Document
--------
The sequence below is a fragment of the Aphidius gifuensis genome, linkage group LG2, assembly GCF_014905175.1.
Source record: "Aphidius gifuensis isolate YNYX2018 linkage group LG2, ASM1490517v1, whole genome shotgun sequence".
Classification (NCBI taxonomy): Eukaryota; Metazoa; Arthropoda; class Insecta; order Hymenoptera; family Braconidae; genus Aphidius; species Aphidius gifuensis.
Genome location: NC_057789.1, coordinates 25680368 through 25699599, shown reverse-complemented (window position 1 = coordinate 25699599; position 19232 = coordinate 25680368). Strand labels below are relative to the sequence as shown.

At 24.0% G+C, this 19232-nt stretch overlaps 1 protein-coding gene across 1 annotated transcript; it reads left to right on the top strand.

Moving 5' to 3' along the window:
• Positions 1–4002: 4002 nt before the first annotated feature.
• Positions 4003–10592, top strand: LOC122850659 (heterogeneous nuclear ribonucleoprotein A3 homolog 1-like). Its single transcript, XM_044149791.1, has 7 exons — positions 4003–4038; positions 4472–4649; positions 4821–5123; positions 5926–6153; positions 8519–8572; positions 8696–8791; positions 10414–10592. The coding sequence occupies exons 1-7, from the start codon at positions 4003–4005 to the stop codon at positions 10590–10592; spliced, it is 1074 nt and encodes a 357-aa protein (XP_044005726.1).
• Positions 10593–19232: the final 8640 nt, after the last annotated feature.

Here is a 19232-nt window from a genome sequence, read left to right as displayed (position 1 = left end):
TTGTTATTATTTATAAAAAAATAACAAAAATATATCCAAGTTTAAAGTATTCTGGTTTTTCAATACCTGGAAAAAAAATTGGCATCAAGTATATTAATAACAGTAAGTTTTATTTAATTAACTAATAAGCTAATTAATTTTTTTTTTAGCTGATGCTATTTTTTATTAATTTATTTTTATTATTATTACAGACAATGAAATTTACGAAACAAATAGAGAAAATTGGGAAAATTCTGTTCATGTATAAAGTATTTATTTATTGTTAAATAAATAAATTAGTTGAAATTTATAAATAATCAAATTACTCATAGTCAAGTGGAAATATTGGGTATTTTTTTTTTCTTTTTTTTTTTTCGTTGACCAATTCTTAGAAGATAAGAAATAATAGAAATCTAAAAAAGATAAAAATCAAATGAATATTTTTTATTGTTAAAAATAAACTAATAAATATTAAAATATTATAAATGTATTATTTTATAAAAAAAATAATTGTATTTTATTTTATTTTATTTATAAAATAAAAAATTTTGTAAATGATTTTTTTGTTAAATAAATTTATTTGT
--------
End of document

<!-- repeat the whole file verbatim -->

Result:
The sequence below is a fragment of the Aphidius gifuensis genome, linkage group LG2, assembly GCF_014905175.1.
Source record: "Aphidius gifuensis isolate YNYX2018 linkage group LG2, ASM1490517v1, whole genome shotgun sequence".
Classification (NCBI taxonomy): Eukaryota; Metazoa; Arthropoda; class Insecta; order Hymenoptera; family Braconidae; genus Aphidius; species Aphidius gifuensis.
Genome location: NC_057789.1, coordinates 25680368 through 25699599, shown reverse-complemented (window position 1 = coordinate 25699599; position 19232 = coordinate 25680368). Strand labels below are relative to the sequence as shown.

At 24.0% G+C, this 19232-nt stretch overlaps 1 protein-coding gene across 1 annotated transcript; it reads left to right on the top strand.

Moving 5' to 3' along the window:
• Positions 1–4002: 4002 nt before the first annotated feature.
• Positions 4003–10592, top strand: LOC122850659 (heterogeneous nuclear ribonucleoprotein A3 homolog 1-like). Its single transcript, XM_044149791.1, has 7 exons — positions 4003–4038; positions 4472–4649; positions 4821–5123; positions 5926–6153; positions 8519–8572; positions 8696–8791; positions 10414–10592. The coding sequence occupies exons 1-7, from the start codon at positions 4003–4005 to the stop codon at positions 10590–10592; spliced, it is 1074 nt and encodes a 357-aa protein (XP_044005726.1).
• Positions 10593–19232: the final 8640 nt, after the last annotated feature.

Here is a 19232-nt window from a genome sequence, read left to right as displayed (position 1 = left end):
TTGTTATTATTTATAAAAAAATAACAAAAATATATCCAAGTTTAAAGTATTCTGGTTTTTCAATACCTGGAAAAAAAATTGGCATCAAGTATATTAATAACAGTAAGTTTTATTTAATTAACTAATAAGCTAATTAATTTTTTTTTTAGCTGATGCTATTTTTTATTAATTTATTTTTATTATTATTACAGACAATGAAATTTACGAAACAAATAGAGAAAATTGGGAAAATTCTGTTCATGTATAAAGTATTTATTTATTGTTAAATAAATAAATTAGTTGAAATTTATAAATAATCAAATTACTCATAGTCAAGTGGAAATATTGGGTATTTTTTTTTTCTTTTTTTTTTTTCGTTGACCAATTCTTAGAAGATAAGAAATAATAGAAATCTAAAAAAGATAAAAATCAAATGAATATTTTTTATTGTTAAAAATAAACTAATAAATATTAAAATATTATAAATGTATTATTTTATAAAAAAAATAATTGTATTTTATTTTATTTTATTTATAAAATAAAAAATTTTGTAAATGATTTTTTTGTTAAATAAATTTATTTGT